An evening under the stars at the Theatricum Botanicum rarely disappoints. No exception to that general rule, "Much Ado About Nothing," playing in repertory in the theater's sylvan Topanga setting, is light of heart and deft of foot.
Although they occasionally overdo the slapstick, co-directors Ellen Geer and Willow Geer have undoubtedly crafted a real crowd-pleaser. Even an owl on a nearby hillside hooted its approbation.
The story deals primarily with the unlikely romance between Beatrice (Susan Angelo) and Benedick (Robertson Dean), high-born marriage-haters who persistently skewer each other with their rapier wit.
The two are brought together by comical subterfuges on the part of their various friends and relatives. But when Beatrice's noble cousin, Hero (Jackie Kiikvee), is publicly dishonored on her wedding day to Claudio (Colin Simon), Benedick's bosom friend, the high jinks take a serious turn.
The darker side of this ostensible romp, of course, is that the virginal Hero is so easily besmirched by sexist schemers -- and once she's suspected of losing her "virtue," she might as well be dead.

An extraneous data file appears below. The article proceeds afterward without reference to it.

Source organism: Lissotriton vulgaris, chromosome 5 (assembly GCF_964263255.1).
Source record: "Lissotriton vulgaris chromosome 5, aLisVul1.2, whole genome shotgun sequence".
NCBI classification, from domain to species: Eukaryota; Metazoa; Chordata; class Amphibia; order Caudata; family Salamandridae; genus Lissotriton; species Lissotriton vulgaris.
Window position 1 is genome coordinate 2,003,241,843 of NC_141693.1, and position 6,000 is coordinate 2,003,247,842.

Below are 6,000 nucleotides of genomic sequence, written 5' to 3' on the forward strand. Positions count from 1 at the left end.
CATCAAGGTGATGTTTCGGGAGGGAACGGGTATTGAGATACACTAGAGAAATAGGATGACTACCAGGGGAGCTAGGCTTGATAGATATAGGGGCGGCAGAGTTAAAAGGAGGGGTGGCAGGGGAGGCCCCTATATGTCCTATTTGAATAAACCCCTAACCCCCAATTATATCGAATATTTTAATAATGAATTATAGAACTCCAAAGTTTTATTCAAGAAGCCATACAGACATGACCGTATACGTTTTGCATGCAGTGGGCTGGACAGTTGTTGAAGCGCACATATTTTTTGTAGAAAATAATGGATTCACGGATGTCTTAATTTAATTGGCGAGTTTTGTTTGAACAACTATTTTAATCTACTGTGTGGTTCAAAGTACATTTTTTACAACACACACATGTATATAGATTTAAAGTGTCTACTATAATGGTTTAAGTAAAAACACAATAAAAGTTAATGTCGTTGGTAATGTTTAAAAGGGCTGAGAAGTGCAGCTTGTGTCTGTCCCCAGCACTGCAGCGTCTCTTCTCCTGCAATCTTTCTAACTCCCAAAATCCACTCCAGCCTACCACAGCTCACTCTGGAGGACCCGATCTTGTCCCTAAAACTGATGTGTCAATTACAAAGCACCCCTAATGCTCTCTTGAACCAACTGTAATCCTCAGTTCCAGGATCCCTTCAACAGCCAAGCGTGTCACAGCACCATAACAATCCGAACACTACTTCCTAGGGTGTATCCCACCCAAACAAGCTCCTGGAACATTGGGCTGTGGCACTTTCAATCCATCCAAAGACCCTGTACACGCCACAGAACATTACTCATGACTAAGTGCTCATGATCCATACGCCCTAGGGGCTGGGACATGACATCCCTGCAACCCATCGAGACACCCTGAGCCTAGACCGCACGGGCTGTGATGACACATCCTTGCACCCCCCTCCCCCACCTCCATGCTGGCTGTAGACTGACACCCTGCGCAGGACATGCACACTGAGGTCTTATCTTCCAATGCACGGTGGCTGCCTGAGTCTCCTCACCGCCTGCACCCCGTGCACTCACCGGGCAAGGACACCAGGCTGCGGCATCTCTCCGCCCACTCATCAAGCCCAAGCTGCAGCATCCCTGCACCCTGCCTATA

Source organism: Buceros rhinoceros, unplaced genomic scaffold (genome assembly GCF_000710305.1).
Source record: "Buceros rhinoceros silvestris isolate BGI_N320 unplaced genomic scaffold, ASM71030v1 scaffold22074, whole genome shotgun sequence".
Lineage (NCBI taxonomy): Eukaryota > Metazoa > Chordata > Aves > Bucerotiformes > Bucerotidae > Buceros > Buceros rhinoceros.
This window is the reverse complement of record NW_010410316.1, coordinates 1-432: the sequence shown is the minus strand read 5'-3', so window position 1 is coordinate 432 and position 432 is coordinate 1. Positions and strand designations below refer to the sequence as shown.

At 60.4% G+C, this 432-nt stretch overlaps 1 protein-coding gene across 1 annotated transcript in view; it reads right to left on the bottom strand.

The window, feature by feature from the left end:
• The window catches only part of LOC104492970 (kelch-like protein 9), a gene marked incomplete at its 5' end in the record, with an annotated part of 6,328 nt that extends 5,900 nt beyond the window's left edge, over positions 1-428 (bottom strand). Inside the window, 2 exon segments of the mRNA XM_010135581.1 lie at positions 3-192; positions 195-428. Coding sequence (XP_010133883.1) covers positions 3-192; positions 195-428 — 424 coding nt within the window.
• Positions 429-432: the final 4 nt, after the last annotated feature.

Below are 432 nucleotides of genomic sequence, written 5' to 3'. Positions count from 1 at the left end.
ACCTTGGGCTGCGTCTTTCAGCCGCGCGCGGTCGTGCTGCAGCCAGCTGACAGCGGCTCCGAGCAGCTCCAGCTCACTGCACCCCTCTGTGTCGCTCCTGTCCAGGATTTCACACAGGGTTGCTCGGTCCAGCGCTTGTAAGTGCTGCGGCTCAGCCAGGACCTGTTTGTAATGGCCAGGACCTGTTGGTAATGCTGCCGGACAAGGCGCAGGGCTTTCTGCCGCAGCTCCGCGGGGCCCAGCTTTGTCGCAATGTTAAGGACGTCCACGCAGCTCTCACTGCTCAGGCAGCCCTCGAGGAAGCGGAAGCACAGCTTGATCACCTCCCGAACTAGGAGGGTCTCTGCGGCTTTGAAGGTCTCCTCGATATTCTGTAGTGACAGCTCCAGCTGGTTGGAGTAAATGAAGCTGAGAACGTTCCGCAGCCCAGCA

But sweep those disturbing subtexts from your postmodern perspective and you'll have a rollicking good time.
Costume designer Val Miller has fashioned striking period attire, from crisp uniforms for the soldiers to lovely white gowns for the court's noblewomen.
Among the workmanlike cast, Franc Ross is especially imposing as Leonato, Hero's father, who is shattered by his daughter's fall from grace, while Angelo is adroit and engaging throughout.
Yet the real reason to see this "Much Ado" is Dean, a past master of the droll double take who plays the audience like a cheap violin. A charter member of the he-man-woman-hater's club, his Benedick plummets into love like a trapeze artist missing the net.